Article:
Actor and director Jussi Lehtonen wrote an article about National Theatre of Urugay’s Henrik Ibsen production. The premiere of the play El enemigo del pueblo was at Comedia Nacional in Montevideo in October 2019.
This article was originally published in Finnish at Voima no. 7/2019. Its has been translated by English language students from the University of Helsinki under the supervision of John Calton, Lecturer in the Department of Languages.
The director Marianela Morena, who is well known for her radical interpretations of classic plays, was approached by Comedia Nacional, Uruguay’s national theatre, to adapt Henrik Ibsen’s play En Folkefiende (An Enemy of the People). She didn’t have long to wait for a vision to come to her as the Finnish forest industry company UPM-kymmene entered the scene. The company’s plans to build a massive new pulp mill, and the heated discussion surrounding it, provide new content for the classic play, set in a small Norwegian town in the late 19th century, in which the water of a bath-house becomes contaminated.
”Ibsen’s play is at my disposal,” says Morena. ”I can fracture its intact characters and their views. I am writing new text within the lines. The topic is pollution. The different truths of the characters pollute one another. Fiction and reality get mixed up.” There are people both for and against UPM’s new mill in Uruguay. ”The investment has such a huge impact on the economy, infrastructure, environment and livelihood of the country that it is hard to take a clear stand on the matter,” states Morena.
In Uruguay, the traditional source of livelihood is cattle rearing. The land is made up of vast, treeless plains called pampas. Now it is being taken over by plantation after plantation of cloned eucalyptus trees – a plant that reaches full height in seven years. Morena describes the change in the landscape: ”Many people feel cornered when their view is being blocked. Smallholders will have to give up their farms. Unlike you Finns, we Uruguayans don’t consider the forest a natural, beautiful or even safe environment. Many people find it oppressive. ”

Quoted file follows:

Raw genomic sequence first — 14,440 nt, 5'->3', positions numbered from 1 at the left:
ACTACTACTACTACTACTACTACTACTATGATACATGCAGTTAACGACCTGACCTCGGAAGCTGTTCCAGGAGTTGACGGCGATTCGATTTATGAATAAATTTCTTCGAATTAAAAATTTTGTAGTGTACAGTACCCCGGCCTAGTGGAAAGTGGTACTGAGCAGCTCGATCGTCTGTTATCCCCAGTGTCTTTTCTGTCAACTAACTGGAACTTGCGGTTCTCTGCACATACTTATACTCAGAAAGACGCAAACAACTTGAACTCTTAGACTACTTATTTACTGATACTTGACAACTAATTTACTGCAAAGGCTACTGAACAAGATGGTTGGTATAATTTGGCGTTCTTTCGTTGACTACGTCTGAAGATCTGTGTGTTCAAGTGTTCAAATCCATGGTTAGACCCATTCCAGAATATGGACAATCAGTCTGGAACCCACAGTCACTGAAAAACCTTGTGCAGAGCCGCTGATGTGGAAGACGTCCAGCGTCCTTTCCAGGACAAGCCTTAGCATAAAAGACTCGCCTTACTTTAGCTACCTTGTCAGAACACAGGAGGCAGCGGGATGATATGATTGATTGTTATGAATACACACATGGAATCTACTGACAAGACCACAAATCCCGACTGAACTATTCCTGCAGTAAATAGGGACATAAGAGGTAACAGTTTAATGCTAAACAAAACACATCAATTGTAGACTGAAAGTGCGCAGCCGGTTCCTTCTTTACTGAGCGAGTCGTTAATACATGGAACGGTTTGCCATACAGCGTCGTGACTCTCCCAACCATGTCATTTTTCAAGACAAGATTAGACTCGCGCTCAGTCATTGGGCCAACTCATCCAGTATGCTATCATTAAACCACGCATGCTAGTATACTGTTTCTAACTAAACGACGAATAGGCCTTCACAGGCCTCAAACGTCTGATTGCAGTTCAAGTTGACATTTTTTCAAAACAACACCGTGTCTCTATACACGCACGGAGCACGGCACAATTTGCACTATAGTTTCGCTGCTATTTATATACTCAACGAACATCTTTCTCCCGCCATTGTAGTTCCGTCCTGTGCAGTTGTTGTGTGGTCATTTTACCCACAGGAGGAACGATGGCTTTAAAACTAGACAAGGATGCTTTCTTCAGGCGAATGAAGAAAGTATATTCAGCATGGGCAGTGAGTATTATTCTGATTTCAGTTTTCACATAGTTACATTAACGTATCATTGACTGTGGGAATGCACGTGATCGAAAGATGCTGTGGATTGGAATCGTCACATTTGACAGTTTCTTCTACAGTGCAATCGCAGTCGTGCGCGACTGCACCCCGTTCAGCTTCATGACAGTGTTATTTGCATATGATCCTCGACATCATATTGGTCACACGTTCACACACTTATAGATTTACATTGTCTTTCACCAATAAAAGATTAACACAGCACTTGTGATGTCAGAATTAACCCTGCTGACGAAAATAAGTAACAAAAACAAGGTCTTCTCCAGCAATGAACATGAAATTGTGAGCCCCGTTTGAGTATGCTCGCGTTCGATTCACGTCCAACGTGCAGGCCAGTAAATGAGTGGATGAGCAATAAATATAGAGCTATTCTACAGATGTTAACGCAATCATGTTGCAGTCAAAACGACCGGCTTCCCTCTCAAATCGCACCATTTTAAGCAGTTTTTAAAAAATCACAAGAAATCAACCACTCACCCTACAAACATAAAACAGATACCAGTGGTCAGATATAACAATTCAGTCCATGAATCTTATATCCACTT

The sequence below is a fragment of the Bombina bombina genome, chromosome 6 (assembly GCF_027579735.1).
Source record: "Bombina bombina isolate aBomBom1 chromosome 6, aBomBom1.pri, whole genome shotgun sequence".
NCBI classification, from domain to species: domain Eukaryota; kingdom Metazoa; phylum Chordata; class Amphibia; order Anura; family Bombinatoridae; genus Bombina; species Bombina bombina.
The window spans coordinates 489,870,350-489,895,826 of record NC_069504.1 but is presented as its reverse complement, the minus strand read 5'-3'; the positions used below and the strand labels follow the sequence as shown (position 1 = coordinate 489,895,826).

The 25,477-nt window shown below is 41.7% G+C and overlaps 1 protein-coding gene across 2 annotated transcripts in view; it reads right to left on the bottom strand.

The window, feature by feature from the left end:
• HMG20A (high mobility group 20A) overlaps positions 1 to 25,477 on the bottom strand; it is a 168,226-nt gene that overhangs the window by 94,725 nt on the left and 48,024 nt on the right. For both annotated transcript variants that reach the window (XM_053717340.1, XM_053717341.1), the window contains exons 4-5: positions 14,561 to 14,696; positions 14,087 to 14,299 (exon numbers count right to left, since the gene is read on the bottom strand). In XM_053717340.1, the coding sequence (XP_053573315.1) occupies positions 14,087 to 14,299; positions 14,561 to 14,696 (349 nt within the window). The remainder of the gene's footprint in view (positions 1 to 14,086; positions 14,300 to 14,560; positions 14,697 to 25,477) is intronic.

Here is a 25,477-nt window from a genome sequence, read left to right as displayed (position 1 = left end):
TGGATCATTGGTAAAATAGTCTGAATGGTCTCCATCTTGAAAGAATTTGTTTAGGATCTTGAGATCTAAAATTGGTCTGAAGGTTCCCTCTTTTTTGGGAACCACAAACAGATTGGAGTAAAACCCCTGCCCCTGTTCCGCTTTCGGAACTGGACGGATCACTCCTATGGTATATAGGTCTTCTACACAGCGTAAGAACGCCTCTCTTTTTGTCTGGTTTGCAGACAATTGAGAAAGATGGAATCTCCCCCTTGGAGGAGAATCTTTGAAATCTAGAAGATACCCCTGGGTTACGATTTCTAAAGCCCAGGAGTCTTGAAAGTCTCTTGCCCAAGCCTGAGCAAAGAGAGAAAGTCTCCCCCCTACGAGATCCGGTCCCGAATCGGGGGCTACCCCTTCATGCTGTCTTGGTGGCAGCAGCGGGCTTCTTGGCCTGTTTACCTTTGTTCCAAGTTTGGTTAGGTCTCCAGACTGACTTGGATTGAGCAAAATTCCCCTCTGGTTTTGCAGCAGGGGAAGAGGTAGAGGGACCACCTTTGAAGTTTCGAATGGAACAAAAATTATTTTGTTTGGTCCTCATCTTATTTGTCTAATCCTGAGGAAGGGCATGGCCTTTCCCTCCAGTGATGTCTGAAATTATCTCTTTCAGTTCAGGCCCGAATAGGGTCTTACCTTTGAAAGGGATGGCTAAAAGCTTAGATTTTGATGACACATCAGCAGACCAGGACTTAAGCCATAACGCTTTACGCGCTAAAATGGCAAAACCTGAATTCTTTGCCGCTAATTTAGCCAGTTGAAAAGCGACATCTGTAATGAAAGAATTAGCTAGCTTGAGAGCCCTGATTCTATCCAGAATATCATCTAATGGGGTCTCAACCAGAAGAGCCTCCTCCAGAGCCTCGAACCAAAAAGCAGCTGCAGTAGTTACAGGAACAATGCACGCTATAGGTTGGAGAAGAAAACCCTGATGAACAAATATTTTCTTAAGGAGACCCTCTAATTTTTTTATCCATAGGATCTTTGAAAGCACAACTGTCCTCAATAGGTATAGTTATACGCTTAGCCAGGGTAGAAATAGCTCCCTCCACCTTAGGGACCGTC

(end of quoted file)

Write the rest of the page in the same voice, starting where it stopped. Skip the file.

There are various environmental consequences. The cultivation of eucalyptus trees leaves its mark in the soil and the water systems, as the waste water flows into the already heavily-polluted river Rio de la Plata. Each link in the production chain has its own imprint. For Uruguayans it is particularly distressing to see what a huge influence UPM can have on a small country: ”The state is building a new railway and a port for the factory. People feel that the government is being humiliated by big business.”
“Even though Latin America is free, we are colonized in every way, including the language,” Morena explains. According to her, the European model of thinking influences people through the Spanish language. Latin America needs approval for everything from Europe. ”We are the perfect catch for a colonizer: the empty space they need is already inside us. Now a big Finnish company will get a firm grip on our country’s rich natural resources. It’s a grotesque capitalist takeover. Well, as for me, I will (de)colonize Ibsen’s play by making it my own.”